By Benjamin Leatherman
By Robrt L. Pela
By Katrina Montgomery
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By Kathleen Vanesian
By New Times
By Ray Stern
By Eric Tsetsi
Karen Reinhold is sitting in the office she occupies as director of the Sun Cities Art Museum when one of the women working in the gift shop comes in with a pair of earrings. "She says she'll take them if we can change them to clips," the woman tells Reinhold.
Reinhold looks up from her pile of papers and examines the earrings briefly, then says to the woman, "No problem."
This seems like a petty problem for a museum director to be concerning herself with, but that is typical of the friendly way the Sun Cities Art Museum works. This is a museum where on Wednesday afternoons tea is served on English bone china in a sun porch off the foyer. A white-haired woman plays songs like "My Way" on a baby grand piano, and the ladies in attendance wear hats. This is a museum that has Las Vegas nights and tea dances.
This is also a museum whose entire collection has been obtained through donations, which has meant some truly odd acquisitions--dolls dressed like nuns, tourist-quality Indian pots, a bowl from the first governor's mansion in Georgia and what appears to be the complete oeuvre of an artist named Henry Varnum Poor.
With no government funding, its $150,000 annual budget supported by donations, admissions and memberships, the Sun Cities Art Museum truly belongs to its people.
It was set up in 1976 as a satellite of the Phoenix Art Museum, incorporated on its own in 1980, and built entirely through gifts from local residents. There are only two paid staff members, and the museum closes in the summer when everyone's away.
The place is tiny--200 linear feet of exhibition space in the main gallery, a storage area smaller than some bathrooms in Paradise Valley. There's also an ancillary gallery, where every month the work of different local artists is hung in shows that run heavily to watercolor.
Reinhold's job is to cater to her constituents' tastes.
"They like American art; they like shows that are pleasing to the eye and relaxing," she says. They don't like Mexican art and they don't like photographs.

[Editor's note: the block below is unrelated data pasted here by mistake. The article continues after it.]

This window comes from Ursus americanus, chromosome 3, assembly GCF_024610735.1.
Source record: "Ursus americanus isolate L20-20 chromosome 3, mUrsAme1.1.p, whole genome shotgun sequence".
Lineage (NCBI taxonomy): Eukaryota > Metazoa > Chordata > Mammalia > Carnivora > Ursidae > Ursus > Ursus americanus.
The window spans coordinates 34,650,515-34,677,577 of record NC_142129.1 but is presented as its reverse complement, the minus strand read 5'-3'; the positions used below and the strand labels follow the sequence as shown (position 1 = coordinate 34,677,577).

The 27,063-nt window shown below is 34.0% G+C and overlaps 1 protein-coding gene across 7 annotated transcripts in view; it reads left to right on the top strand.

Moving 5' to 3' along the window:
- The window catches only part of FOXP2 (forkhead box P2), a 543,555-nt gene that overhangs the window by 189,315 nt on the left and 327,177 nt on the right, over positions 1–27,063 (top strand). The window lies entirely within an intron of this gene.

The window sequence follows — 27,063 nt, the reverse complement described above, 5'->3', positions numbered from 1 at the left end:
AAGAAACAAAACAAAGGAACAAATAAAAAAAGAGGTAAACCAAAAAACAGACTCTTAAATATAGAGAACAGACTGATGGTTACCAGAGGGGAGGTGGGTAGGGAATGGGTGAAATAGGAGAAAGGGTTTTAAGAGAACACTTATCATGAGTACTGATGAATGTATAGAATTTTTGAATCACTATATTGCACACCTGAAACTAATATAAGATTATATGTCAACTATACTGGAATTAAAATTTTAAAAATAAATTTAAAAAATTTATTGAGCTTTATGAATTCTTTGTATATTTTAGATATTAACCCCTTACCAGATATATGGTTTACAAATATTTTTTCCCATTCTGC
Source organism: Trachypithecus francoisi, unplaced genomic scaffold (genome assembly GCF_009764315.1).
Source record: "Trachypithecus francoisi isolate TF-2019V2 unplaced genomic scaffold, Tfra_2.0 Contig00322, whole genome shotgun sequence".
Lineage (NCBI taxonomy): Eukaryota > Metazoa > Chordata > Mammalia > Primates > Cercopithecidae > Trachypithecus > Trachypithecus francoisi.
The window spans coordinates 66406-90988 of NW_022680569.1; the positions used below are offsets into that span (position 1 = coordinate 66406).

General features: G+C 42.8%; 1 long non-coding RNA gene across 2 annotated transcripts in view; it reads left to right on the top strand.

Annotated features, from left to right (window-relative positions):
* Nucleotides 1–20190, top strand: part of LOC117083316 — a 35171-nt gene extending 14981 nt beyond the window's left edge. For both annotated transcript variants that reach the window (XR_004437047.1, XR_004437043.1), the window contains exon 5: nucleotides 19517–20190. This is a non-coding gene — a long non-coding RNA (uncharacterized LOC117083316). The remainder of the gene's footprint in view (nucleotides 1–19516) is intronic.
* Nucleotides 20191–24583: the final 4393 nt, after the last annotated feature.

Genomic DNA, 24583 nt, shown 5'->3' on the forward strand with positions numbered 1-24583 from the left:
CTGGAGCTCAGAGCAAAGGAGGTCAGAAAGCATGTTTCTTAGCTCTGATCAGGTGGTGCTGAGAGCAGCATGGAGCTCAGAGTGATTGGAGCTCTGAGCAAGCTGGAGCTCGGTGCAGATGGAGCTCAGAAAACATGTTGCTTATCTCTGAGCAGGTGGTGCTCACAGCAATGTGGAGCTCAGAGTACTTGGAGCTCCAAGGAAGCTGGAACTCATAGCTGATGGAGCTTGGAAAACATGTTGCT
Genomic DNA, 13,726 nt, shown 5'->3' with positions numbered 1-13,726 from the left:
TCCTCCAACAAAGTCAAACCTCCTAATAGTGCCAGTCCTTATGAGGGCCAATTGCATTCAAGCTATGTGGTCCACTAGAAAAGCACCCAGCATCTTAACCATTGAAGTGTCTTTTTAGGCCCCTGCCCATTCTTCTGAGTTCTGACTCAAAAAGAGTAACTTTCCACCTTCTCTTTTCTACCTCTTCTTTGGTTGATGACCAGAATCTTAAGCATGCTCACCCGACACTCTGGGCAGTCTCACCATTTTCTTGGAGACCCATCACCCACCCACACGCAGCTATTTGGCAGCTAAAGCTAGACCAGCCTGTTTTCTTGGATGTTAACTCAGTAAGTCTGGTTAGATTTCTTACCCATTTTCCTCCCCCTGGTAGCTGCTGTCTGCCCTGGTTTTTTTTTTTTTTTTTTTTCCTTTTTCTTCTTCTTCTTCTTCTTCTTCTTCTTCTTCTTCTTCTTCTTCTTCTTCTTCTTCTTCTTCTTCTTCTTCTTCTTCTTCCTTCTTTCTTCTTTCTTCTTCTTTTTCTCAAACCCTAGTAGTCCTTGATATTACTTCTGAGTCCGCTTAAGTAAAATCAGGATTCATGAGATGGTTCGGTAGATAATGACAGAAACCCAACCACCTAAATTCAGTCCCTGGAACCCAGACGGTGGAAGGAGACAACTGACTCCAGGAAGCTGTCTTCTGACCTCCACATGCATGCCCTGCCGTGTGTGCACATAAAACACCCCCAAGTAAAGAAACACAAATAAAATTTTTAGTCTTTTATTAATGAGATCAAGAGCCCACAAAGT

Reinhold came on board last fall as a peacemaker after problems with two earlier directors had brought dissention to the board. With a background in art consisting of classes in china painting, her more pertinent experience was as director of elderly services at her former hometown in Wisconsin.
At the museum, Reinhold has taken such unprecedented steps as long-range planning and pruning unwanted items--like coins and figurines--from a collection that grew by accepting anything offered. These days, Reinhold is trying to direct the growth of that jumbled inventory through appropriate applications of encouragement and discouragement to possible donors.
The main collection, she has decided, will be ethnic dress built around the 150 costumes and accessories from seventy countries donated by Dorothy and Herman Knop. "This is what the Sun Cities Art Museum will be known for," Reinhold says.
Were she single, the 47-year-old Reinhold would be too young to live in the community she serves. Luckily, she says, her husband met the age requirement several years ago, and they moved in as soon as he was eligible. Reinhold loves the "melting pot" the town represents.
With 400 active volunteers, some of them doing what amounts to full-time jobs, the museum is a popular place. It's already expanded once, and fund raising for the third stage will start this fall. Reinhold even gets fan mail. "They're going to their museum," she says. "I know what our audience asks for."
They ask for pierced earrings to be converted to clips. And the purchaser probably knows that the woman doing the work of converting them will be Karen Reinhold herself. She's taken jewelry classes, too.
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